Much of the credit for the King’s change in attitude toward his mother and his tendency to reward the remaining Marians with positions in his government both before and after he went to London in 1603 is given to his Catholic Chancellor of Scotland Alexander Seton, Lord Fyvie. That, too, is testimony to the successful management style of Lady Ferniehirst who operated behind the scenes. She had an uncanny ability to exert political influence devoid of any hint of pressure likely to be viewed as inappropriate to her sex. In male dominated Scotland she presented a public image of a loyal and long-suffering wife, a devoted mother and stepmother, and a true if sometimes misguided Scotswoman.Share
In summary, when Jean Scott wrote to the imprisoned Queen, she enclosed letters from those who wished to show friendship to the Queen, and she made personal recommendations as to who might deserve Marie Stuart's favor. She promoted those same people in her dealings with the King.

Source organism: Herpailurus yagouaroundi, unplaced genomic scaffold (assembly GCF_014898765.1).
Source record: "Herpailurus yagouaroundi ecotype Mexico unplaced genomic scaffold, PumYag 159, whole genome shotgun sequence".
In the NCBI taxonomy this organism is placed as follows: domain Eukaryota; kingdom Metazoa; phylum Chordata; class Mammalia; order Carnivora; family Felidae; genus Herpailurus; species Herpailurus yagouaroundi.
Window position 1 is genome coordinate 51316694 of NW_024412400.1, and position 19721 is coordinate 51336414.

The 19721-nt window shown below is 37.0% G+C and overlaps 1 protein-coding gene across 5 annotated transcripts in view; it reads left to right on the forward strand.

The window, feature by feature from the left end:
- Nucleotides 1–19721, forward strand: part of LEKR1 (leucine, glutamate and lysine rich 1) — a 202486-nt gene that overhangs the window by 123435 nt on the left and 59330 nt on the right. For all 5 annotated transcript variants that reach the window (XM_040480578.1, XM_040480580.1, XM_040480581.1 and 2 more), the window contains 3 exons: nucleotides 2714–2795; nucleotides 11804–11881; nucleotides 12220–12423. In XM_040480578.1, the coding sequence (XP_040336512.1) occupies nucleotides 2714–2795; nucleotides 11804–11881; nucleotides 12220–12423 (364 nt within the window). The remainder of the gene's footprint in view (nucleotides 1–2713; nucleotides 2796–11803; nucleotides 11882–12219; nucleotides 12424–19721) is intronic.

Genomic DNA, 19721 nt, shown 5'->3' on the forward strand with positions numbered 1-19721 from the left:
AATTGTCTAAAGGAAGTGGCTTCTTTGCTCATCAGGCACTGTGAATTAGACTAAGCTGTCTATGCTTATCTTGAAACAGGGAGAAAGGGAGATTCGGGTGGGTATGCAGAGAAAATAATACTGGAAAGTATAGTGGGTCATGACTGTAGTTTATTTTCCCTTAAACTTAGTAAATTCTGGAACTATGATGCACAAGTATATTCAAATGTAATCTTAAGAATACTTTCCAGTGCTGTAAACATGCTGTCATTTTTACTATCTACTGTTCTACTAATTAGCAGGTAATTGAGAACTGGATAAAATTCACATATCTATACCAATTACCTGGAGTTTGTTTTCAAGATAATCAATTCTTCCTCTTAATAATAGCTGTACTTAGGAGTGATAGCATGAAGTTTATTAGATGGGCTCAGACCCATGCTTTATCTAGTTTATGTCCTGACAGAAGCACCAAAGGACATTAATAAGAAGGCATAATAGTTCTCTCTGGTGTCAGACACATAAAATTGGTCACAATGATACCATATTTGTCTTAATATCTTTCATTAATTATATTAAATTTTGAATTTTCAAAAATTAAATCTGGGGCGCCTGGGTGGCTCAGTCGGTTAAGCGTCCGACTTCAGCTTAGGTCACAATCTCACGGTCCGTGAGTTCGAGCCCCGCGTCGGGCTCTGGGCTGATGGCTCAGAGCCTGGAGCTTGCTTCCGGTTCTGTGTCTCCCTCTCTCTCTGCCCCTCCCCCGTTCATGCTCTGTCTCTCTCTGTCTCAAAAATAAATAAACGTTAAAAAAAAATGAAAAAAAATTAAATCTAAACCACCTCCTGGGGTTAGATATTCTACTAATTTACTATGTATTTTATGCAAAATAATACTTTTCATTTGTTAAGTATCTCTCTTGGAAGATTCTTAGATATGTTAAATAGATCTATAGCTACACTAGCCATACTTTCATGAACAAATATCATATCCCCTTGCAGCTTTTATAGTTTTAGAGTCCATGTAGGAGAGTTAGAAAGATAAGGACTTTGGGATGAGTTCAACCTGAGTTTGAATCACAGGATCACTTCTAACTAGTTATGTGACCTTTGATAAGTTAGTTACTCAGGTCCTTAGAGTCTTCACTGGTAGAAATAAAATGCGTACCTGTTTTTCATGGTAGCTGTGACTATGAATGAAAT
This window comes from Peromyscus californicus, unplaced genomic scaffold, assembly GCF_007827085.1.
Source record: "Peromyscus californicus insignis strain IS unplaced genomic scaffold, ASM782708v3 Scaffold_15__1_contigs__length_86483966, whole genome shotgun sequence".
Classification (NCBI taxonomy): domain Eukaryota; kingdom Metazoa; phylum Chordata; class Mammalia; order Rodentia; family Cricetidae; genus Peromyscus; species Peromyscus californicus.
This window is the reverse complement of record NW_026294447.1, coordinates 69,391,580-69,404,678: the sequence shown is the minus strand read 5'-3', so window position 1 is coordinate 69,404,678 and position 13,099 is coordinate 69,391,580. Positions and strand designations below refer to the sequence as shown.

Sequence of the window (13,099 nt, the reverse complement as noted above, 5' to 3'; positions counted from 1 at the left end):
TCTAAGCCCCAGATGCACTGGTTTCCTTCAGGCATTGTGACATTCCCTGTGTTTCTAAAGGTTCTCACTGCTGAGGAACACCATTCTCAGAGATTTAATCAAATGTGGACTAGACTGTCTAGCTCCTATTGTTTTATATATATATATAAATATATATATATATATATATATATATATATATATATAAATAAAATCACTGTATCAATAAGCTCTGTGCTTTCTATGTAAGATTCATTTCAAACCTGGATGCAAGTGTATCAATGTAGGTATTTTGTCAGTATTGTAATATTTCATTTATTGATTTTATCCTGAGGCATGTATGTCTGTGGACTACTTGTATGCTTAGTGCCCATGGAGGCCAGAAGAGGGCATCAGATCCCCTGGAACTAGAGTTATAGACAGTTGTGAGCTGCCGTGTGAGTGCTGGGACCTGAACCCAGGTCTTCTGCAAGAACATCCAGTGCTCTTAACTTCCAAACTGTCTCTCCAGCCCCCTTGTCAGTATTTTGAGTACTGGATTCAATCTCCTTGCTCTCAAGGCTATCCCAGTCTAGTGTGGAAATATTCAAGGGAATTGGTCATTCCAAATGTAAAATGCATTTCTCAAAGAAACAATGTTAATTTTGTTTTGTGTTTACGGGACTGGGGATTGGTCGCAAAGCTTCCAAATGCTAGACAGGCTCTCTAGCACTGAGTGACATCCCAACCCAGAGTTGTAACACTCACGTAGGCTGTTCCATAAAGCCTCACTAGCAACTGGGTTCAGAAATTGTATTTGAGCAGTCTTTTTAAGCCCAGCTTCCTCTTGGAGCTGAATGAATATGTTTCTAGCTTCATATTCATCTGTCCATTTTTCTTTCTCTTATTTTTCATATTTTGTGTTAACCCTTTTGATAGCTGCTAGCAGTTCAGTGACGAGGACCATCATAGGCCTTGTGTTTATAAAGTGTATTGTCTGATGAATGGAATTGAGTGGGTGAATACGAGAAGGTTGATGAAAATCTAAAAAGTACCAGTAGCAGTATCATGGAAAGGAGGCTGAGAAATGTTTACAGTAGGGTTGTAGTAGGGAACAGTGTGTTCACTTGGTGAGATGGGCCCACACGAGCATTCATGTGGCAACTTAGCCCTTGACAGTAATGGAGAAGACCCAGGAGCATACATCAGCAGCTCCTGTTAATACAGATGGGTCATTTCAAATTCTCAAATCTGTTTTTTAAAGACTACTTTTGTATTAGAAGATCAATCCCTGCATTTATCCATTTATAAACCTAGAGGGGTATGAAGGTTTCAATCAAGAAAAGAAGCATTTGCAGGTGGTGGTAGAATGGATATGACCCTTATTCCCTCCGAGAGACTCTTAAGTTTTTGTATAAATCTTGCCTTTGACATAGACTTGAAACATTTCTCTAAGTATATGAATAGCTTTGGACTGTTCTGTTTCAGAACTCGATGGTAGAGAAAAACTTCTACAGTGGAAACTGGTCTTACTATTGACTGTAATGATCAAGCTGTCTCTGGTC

After the Queen was executed, she continued to actively present to James VI a view of his mother he had not been allowed to see when he was younger. In essence,she was Marie Stuart’s secret agent at the court of James VI, and perhaps even more than Alexander Seton, it is she who inspired the king's new-found reverence for the Queen of Scots manifested in the tomb in Westminster that James VI commissioned to commemorate his mother, a display which conspicuously outshines the one he erected for Elizabeth Tudor. (Read more.)